Although the ACA helps specific populations by giving them a bigger piece of the economic pie, the law diminishes the pie itself by reducing the amount that American’s work and making their work less productive.
35 million men and women currently work for employers who don’t offer health insurance. These tend to be small and midsize businesses with lower paid employees. The result of penalizing businesses for hiring and expanding will be less hiring and expanding.
The “29er” phenomenon is a good example of how the law harms productivity. If a business has 50 or more employees who work over 30 hours a week, it is required to offer health insurance. Many employers have thus adopted 29-hour work schedules which lessens overall productivity.
Mr. Mulligan estimates that the ACA’s long-term impact will include about 3% less weekly employment, 2% less GDP and 2% less labor income. He also claims that these effects will be visible and obvious in just a few years by 2017!
The ACA is thus weakening the economy. For the large number of people who continue to pay for their own healthcare, healthcare is now less affordable.
Conclusion: we need true healthcare reform which addresses cost as well as access and this can be achieved by fixing Obamacare. It is not necessary to repeal it. The Manhattan Institute’s Avik Roy has developed a plan to do this: ”Transcending Obamacare.” Mr. Roy’s Plan would keep the exchanges, end both the individual and employer mandates, and migrate both the Medicare and Medicaid programs onto the exchanges over time. These features will greatly reduce the cost of American healthcare. Check it out and see for yourself!
Our country faces two major fiscal and economic problems:
How to boost the economy in order to put more people back to work.
How to either increase tax revenue or better control spending in order to shrink the deficit.
My last post, “The Great Wage Slowdown and How to Fix It” makes a specific tax reform proposal to cut tax rates for all by shrinking tax deductions for the wealthy. This would put tax savings in the hands of millions of wage earners with stagnant incomes, who would likely spend it, thereby boosting the economy. As the above chart clearly shows, there is only one realistic way to shrink the deficit. We have to do a better job of controlling entitlement spending (Social Security, Medicare and Medicaid.) As a practical matter, this means we have to cut back the cost of American healthcare in general, both public and private.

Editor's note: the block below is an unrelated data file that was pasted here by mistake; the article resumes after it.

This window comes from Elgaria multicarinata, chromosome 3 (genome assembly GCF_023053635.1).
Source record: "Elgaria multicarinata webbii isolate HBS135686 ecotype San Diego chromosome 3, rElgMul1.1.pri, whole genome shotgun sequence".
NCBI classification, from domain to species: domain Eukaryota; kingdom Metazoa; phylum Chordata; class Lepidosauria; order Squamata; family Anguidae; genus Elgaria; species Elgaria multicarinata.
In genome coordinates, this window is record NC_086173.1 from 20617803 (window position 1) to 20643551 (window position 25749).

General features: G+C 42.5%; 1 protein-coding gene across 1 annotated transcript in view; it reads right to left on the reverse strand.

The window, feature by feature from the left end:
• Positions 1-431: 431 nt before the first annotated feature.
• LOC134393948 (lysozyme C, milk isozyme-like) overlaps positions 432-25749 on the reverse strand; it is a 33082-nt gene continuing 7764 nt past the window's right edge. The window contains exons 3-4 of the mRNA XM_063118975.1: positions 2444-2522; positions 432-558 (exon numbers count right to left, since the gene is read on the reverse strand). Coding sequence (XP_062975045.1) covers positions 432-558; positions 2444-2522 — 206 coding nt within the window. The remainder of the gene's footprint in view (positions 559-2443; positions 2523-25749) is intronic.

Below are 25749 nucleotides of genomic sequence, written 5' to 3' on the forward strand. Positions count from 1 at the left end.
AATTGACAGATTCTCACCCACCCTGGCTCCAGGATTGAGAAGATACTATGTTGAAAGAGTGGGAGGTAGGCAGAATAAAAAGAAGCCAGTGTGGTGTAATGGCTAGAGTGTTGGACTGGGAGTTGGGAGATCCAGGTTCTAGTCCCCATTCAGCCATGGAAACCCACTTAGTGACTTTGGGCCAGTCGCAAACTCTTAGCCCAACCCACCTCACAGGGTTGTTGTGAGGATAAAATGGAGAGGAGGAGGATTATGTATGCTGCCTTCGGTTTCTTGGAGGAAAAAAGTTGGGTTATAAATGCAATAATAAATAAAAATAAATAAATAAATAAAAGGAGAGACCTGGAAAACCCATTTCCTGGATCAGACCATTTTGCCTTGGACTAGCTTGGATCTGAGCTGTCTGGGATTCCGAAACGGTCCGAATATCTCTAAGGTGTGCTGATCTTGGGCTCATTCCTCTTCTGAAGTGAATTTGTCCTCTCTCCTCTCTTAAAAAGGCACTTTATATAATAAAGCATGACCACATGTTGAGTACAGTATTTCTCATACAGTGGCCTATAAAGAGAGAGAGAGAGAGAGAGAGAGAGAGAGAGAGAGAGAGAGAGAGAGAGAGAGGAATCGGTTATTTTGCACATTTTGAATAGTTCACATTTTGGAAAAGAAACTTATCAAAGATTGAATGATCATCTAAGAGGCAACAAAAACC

The Manhattan Institute’s Avik Roy has come up with an attractive Plan for doing just this, “Transcending Obamacare.” Mr. Roy’s proposal is to:
Repeal the individual mandate. Insurers are encouraged to design policies of high quality tailored to individual need. By lowering the cost of insurance for younger and healthier individuals, the Plan will expand coverage without a mandate.
Repeal the employer mandate, thereby offering employers a wider range of options for subsidizing employees insurance.
Keep the exchanges to provide broad access as well as subsidies for those with low incomes.
Migrate the Medicaid population onto the exchanges.
Raise the Medicare eligibility age by 4 months per year indefinitely. Over time this will maintain future retirees on exchange-based or employer sponsored health plans.
By gradually moving the Medicaid and Medicare recipients onto the exchanges, both of these very large populations will receive equal quality coverage to everyone else, delivered in a cost effective manner. Mr. Roy estimates that the Plan will expand coverage by 12 million above Obamacare levels by 2025 and reduce the deficit by $8 trillion over 30 years.